Did advisors' client service during pandemic change fee debate?

Two top advisors say, think again: in this business, it proves you get what you pay for!

Did advisors' client service during pandemic change fee debate?

If you think the pandemic and all that advisors did for their clients during, and after, last March’s stock market crash made any difference in the long-standing debate about the fees advisor charge, well, think again.

Wealth Professional asked two prominent advisors whether they’d heard any change in the undertow about advisors' fees versus DIY competitors, and both said no.  

Jason Pereira is a senior partner and financial planner at Woodgate Financial in Toronto and President of the Financial Planning Association of Canada. He said that while the media and bloggers keep raising the fee issue, it wasn’t a question for clients during the pandemic.

“If there was a prolonged market downtown, then the question would get more intense,” he said, adding that the amount of stimulus that the government poured in then caused a faster bounce-back than a normal correction, where “you would probably see more pressure”.

While he acknowledged the do-it-yourself alternatives, which spark the question, he said, “how many proactive phone calls to assess the damage of COVID did a robo advisor or discount broker make last year? I’ll give you a hint. It rounds to zero. You know how many of them helped their clients sort through the various programs that they basically qualified for and made sure that they applied for them? Given the fact those were changing almost daily, the answer is zero. So, the reality is investing or access to markets is a commoditized product. Everything else that an advisor and planner should be doing is not a commoditized practice. So, the question is how good of a differentiator can you be?”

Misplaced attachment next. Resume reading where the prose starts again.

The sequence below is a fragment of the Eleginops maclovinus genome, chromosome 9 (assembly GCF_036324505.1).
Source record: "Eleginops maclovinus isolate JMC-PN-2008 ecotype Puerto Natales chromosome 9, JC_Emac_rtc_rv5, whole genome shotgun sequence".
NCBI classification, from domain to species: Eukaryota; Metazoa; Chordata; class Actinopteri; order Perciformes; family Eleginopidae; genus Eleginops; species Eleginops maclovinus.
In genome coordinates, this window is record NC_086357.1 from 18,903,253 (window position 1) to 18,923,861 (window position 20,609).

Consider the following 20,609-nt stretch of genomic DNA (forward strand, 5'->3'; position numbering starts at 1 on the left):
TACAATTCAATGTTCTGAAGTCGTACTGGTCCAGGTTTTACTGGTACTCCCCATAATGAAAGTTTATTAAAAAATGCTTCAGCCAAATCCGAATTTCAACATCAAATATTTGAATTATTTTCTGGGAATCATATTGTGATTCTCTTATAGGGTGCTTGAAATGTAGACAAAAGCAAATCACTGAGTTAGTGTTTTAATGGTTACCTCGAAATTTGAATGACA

What was a bigger concern to Pereira was the fact that surveys after the March crash showed two-thirds of clients didn’t hear from their advisors, even by June. “A lot of the ‘sales pitch’ that many advisors have is ‘I’ll be there when things go wrong’, and more often than not, the surveys prove the exact opposite,” he said, noting his team hit the phones and contacted all its clients within about a month of the downturn. “So, frankly, I hope any client who basically was not properly dealt with when the market took a nosedive decided they would be better to leave.”

Wolfgang Klein is a senior portfolio manager, senior vice president, and senior investment advisor at Canaccord Genuity Wealth Management in Toronto.

“There’s been zero impact on fees throughout the pandemic. Zero. Clients really appreciated the work more now than ever,” he said. “They recognize the significant value that my team provides them, and they continue to send us new assets, so the fees have not been an issue whatsoever.”

While he said fees were a bigger issue during the first bear market at the beginning of his career 20 years ago, “once you demonstrate value, and that takes time, and you demonstrate trust and competence, fees are never an issue. You must demonstrate professionalism, competence, and ability, and offer proper guidance. Be in front of the crisis. Be beside your clients through the crises. Give them good advice, and watch the movie unfold.”

Klein’s bigger question is why all advisors charge 1%? While 3% to 4% isn’t sustainable, he said he charges 1.5%, which isn’t an issue for his clients. “Again, it comes down to the service,” he said, noting the media discussion about robo advisors not charging any fees is a moot one at his level. “If you pay for a service, then you’re going to receive it. If you don’t pay for a service, then you’re not going to receive it.”

“We offer a very key service, an instrumental life-changing service to clients. Deliver and they will have no problem paying, as long as the fees are reasonable,” he said. “You must show leadership during a crisis because that’s when people need you the most. You’ve got to get in front of them, get on top of it, you’ve got to be a pro. You’ve got to serve. You’ve got to communicate. You have to demonstrate competence. You have to demonstrate you have a plan. That provides an opportunity. It allows you to really build your relationship with a client, big time. That gives them peace of mind. Peace of mind is what you are able to generate to allow someone to have a good night’s sleep. What’s that’s worth? Because that’s what we do.”